Radiology (Xray)

Ultrasound Guided Injection

Contact: RVI: (0191) 282 4330; Freeman Hospital: (0191) 223 1012


US Guided InjectionShow [+]Hide [-]

Content - Please click on a question to go to the answer

Introduction

Q1. What is an Ultrasound Scan?

Q2. What preparation will I need?

Q3. What if I cannot attend for my appointment?

Q4. I am a diabetic, does this change anything?

Q5. What does the examination involve?

Q6. How long will it take?

Q7. Are there any side effects?

Q8. Can I drive home?

Q9. What happens about the results?

Q10. I need an ambulance.  Do you arrange one?

Q11. What if I have any comments, suggestions or questions?

Introduction

We have received a request from your referring doctor for you to have an Ultrasound Guided Injection.  This leaflet is designed to give you some information to help you prepare for your scan and to give you some idea of what to expect when you attend.

 

Q1. What is an Ultrasound scan? 

A1. An Ultrasound scan is an examination in which sound waves (not heard by the human ear) are used to create a picture of organs within the body.  The picture can provide accurate information about the size, structure and movement of many parts of the body.

 

Q2. What preparation will I need?

A2. Usually none.  Printed instructions will be given to you with your appointment information if any preparation is required.

 

Q3.  What if I cannot attend for my appointment?

A3.  If your appointment time is not convenient it is essential you contact the relevant hospital department immediately (see contact numbers above), so that a more appropriate time can be arranged.  This will enable us to reallocate valuable scanning time to someone else.

 

Q4.  I am a diabetic, does this change anything?

A4. No

 

Q5. What does the examination involve?

A5. On arrival you will be asked to undress and put on a hospital gown.  Once in the examination room, you will lie on a couch next to the Ultrasound machine. 

 

A doctor (Radiologist) will perform the scan, by placing a small amount of clear gel onto the skin and gently running a small probe, like a microphone, over the skin surface.  You may be asked to change your position slightly, and hold your breath from time to time.

 

The doctor who arranged for you to have this examination has asked the Radiologist to consider giving an injection as part of the test.  The Radiologist will explain whether an injection is necessary once he has scanned the area.  The injection, if necessary, will be of local anaesthetic and/or steroid medication.  The Radiologist will answer any questions you have about the injection at the time.  If you have concerns before the test, please contact the doctor who you saw in clinic who will be able to discuss the injection further with you.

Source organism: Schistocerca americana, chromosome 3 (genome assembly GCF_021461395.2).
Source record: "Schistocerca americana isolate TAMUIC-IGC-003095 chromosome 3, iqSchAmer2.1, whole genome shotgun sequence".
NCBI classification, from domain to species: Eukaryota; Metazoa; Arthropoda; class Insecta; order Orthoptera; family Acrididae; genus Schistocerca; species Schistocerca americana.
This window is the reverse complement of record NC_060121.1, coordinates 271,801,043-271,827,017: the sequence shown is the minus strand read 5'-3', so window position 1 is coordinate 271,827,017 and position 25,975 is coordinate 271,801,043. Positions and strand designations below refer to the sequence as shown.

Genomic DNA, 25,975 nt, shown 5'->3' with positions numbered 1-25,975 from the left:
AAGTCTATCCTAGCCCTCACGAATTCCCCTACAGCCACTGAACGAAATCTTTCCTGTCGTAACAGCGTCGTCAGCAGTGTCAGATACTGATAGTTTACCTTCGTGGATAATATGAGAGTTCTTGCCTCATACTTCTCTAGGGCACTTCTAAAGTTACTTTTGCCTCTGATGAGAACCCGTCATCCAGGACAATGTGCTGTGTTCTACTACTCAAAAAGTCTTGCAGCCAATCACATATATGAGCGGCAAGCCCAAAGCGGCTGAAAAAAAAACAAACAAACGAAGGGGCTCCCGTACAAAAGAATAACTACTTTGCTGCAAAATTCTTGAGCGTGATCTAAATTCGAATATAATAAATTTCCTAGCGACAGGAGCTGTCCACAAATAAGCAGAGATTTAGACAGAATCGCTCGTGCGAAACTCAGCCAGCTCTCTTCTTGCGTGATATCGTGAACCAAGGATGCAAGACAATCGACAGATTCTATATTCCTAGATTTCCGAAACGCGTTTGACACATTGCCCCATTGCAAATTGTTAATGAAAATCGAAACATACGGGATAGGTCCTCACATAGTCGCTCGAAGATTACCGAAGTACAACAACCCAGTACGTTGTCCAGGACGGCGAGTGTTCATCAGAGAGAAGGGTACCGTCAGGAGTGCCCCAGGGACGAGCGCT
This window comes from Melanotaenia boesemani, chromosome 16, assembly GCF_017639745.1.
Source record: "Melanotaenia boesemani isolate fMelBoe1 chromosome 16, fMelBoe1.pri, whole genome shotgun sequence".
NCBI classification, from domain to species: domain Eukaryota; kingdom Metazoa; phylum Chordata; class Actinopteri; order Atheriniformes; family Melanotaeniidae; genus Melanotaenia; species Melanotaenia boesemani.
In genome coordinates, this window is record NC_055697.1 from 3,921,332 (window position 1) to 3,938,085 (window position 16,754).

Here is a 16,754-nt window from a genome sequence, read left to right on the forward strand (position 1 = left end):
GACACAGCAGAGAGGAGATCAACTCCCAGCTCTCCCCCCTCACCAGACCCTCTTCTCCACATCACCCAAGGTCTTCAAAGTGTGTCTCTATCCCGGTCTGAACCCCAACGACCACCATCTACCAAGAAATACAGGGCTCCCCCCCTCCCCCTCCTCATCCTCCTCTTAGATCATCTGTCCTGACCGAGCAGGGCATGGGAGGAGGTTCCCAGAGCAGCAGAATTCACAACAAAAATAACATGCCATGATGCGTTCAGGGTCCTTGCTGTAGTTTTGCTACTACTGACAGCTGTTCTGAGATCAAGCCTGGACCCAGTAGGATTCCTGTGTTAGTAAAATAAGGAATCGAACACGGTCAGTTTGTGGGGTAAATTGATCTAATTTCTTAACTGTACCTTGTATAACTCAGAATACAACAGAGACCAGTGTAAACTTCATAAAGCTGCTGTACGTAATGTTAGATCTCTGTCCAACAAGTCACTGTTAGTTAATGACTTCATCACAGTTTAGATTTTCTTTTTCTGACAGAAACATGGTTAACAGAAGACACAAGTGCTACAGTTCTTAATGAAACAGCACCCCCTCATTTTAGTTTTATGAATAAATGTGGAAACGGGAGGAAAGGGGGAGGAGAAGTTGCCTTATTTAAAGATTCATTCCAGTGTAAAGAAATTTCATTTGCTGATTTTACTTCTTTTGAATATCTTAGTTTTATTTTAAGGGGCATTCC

The pictures produced on the TV screen will be recorded on film or video and kept with your other x-ray films.

 

Q6. How long will it take?  

A6. Usually between 5 and 30 minutes.

 

Q7. Are there any side effects?

A7. No side effects are known from Diagnostic Ultrasound. The Radiologist will explain any potential side effects due to the injection. 

 

Q8. Can I drive home?     

A8. We advise that you do not drive home immediately after an injection.  You should arrange alternative transport.

 

Q9. What happens about the results?

A9. A report will be sent to the consultant or General Practitioner who asked for it to be done within two weeks of your examination.

 

Q10. I need an ambulance, do you arrange one?

A10. If you need an ambulance, you must ask your General Practitioner’s surgery to arrange one, but you will need to give them three working days notice.  Please inform the department if you are arriving by ambulance as we will arrange your appointment time to fit with ambulance arrivals.

 

Q11  What if have any comments, suggestions  or questions?

A11  Should you have any worries or concerns, please make these known to the person conducting the examination or by letter addressed to the Departmental Manager at the appropriate hospital, as below: 

 

Royal Victoria Infirmary

 

The Departmental Manager

Xray Department, Level 3

Queen Victoria Road                             

Royal Victoria Infirmary

Newcastle upon Tyne

NE1 4LP

 

Tel: (0191) 282 1099

 

Freeman Hospital

 

The Departmental Manager

Main Xray Department

Freeman Hospital

High Heaton

Newcastle upon Tyne

NE7 7DN

 

Tel: (0191) 282 1099

 

All Newcastle Hospitals: Switchboard Tel: (0191) 233 6161

 

If you need to turn to someone for on-the-spot help, advice and support, please contact the Patient Advice and Liaison Service (PALS) on: 

 

Freephone 0800-032-02-02

Map details: Due to the transformations of the Newcastle Hospitals, please go to the Trust web site to check for progress updates.  Alternatively, please see local map details and directions on how to get to the new Victoria Wing, RVI.

This patient information is available in large print size for people with visual impairments or partial vision. Please click on the link above to print or view the document. Alternatively, please ring the X-ray department you are attending your appointment and ask the receptionist to send you a large print-size leaflet.

Information produced by: Dr G Hide, Clinical Directorate of Radiology

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